So, while the president bribes porn stars and deals with Russian mafiosi, re-tweets fascists and spits out racist invective, we’re ignoring Congressional and Senate abuses by both parties — one of the worst the dismantling of our democracy.
When I was a boy one of the great crimes of the Soviet Union and Germany of then-recent memory was the practice of arbitrary stops and requiring the papers of citizens: “Papiere!” some thug would demand. Nothing like that could ever happen in the USA — or so we thought. But with the so-called “border exception” to the Fourth Amendment — sometimes known as the Constitution-free zone — The U.S. has snuggled up closer to authoritarian rule. Citizens in Arizona are now accustomed to being stopped by border agents demanding: “Papiere!” But now “Papiere!” has come to New England.
If some day you happen to be driving up to New Hampshire you just might run into the Customs and Border Protection service. Last Fall the New Hampshire Union Leader reported roadblocks on I-93 near Thornton, during which travelers were stopped, asked about their citizenship, and sometimes hauled off to unknown detention centers. In addition, drug-sniffing dogs netted arrests for marijuana, cocaine, and other drugs. All without a warrant.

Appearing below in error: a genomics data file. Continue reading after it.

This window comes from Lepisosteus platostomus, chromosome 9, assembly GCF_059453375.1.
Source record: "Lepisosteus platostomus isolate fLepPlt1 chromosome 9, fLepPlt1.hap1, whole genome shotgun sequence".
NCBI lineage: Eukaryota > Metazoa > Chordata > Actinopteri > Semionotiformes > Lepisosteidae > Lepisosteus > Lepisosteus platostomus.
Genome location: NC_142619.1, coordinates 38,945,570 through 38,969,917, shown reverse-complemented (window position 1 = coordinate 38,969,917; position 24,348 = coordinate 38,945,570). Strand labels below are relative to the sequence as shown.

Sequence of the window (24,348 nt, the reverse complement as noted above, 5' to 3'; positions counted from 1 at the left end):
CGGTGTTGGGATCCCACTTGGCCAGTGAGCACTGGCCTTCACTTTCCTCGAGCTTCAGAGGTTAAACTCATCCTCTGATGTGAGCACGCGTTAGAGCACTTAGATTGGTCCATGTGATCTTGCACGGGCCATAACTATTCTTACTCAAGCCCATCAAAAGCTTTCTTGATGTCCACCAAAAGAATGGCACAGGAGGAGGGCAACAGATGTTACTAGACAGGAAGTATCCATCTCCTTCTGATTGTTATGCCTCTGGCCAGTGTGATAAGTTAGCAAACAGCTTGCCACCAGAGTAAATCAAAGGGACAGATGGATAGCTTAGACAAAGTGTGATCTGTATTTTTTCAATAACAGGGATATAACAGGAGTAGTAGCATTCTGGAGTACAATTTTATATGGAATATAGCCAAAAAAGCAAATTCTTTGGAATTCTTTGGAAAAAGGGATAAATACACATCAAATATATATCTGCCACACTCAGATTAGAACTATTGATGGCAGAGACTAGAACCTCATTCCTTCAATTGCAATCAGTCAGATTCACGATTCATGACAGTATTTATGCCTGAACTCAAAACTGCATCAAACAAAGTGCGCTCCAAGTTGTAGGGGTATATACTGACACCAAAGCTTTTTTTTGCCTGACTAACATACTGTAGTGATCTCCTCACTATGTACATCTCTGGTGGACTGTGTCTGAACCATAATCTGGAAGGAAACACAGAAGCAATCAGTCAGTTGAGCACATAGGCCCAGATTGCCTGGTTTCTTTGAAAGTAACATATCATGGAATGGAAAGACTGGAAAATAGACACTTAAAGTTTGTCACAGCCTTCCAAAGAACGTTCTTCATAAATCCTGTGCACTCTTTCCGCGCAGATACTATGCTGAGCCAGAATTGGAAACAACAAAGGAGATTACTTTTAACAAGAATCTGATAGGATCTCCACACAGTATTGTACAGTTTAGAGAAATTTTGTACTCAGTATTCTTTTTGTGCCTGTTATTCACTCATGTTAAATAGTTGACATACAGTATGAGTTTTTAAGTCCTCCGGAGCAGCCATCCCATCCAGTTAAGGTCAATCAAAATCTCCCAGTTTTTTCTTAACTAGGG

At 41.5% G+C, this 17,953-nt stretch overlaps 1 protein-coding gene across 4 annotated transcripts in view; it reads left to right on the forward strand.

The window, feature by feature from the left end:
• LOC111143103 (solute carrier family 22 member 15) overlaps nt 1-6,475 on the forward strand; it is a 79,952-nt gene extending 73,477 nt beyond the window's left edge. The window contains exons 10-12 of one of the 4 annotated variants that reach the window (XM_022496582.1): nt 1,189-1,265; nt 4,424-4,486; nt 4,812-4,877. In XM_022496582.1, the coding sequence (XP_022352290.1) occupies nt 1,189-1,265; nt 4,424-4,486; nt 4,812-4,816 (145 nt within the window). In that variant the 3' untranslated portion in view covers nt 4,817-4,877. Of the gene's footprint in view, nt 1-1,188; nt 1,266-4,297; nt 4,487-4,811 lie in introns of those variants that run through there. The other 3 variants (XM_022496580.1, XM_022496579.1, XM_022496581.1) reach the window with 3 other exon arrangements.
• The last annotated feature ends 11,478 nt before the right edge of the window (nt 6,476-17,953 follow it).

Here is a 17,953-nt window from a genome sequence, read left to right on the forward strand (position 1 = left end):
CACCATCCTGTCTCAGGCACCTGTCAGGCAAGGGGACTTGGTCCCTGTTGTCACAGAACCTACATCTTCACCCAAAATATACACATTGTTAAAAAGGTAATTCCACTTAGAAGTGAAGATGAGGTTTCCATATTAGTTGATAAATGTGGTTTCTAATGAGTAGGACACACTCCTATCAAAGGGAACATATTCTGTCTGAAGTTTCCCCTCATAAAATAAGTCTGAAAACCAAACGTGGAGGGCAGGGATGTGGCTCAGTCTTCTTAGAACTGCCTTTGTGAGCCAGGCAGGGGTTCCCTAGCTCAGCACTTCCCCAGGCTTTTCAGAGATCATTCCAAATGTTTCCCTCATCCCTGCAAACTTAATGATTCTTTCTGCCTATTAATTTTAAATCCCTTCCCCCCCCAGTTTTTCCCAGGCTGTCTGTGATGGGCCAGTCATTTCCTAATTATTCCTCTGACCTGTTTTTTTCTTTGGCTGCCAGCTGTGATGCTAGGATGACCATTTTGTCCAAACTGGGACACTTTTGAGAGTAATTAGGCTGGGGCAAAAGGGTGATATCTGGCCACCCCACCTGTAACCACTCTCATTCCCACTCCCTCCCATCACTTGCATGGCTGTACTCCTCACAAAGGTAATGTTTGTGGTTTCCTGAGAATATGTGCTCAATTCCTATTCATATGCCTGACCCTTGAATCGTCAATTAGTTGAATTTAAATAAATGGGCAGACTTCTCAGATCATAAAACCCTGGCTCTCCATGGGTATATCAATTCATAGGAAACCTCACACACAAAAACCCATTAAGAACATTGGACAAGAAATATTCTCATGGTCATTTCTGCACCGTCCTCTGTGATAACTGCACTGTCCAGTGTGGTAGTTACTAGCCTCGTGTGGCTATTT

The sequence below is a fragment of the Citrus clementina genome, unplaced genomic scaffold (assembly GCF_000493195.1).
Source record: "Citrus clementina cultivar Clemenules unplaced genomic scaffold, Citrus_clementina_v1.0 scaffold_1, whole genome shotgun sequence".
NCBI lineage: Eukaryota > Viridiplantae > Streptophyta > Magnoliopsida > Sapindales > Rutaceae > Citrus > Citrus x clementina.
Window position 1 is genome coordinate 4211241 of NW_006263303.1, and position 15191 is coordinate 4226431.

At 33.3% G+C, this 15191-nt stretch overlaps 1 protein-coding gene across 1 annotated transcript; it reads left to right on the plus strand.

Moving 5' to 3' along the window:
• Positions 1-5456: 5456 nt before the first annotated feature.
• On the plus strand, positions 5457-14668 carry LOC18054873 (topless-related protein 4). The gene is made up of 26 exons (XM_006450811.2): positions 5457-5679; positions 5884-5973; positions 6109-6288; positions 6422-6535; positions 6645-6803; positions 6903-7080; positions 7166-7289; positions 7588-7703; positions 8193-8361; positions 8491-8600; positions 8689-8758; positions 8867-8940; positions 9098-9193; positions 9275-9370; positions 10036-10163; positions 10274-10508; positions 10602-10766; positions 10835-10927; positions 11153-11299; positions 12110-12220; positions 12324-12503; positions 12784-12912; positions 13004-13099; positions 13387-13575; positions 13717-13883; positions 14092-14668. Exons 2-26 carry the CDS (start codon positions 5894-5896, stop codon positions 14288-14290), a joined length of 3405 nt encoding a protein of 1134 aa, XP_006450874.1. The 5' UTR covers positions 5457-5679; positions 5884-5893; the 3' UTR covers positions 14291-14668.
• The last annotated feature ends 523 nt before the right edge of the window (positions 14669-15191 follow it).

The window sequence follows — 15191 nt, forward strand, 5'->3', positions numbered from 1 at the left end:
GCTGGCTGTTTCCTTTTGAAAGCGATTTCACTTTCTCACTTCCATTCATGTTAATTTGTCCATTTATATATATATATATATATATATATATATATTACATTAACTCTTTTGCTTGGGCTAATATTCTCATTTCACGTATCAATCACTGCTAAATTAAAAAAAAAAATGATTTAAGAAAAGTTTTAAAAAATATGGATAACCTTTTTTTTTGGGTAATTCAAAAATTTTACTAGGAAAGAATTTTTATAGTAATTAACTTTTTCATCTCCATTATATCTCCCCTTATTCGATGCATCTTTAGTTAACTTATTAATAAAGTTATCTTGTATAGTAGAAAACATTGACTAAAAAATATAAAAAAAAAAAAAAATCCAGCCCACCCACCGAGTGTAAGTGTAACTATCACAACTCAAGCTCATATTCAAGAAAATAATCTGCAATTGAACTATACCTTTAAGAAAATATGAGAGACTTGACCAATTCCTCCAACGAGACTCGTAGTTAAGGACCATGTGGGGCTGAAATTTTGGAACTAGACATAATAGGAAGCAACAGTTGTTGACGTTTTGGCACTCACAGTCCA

Likewise, the growing practice of demanding access to a traveler’s computer equipment is also a new feature of our gradual abandonment of the Fourth Amendment. The CATO Institute notes: “thanks to the ‘border exception’ to the Fourth Amendment, Customs and Border Protection (CBP) officers do not need reasonable suspicion or probable cause to search electronic devices at airports.” The Customs and Border Protection service reports that last year over 30,000 travelers had to fork over laptops, tablets, cellphones, and the passwords to everything in them. As the same statistics show, this practice was in full swing during the Obama administration.
At a time of daily revelations of corruption, incompetence and venality by a sitting president, the bar is admittedly pretty low for the rest of the political establishment. But it’s still worth prodding them to live up to expectations. I’m going to call both my U.S. Senators and thank them for opposing the FISA extension.
And then I’m going to have a long, loud conversation with one of Bill Keating’s staffers.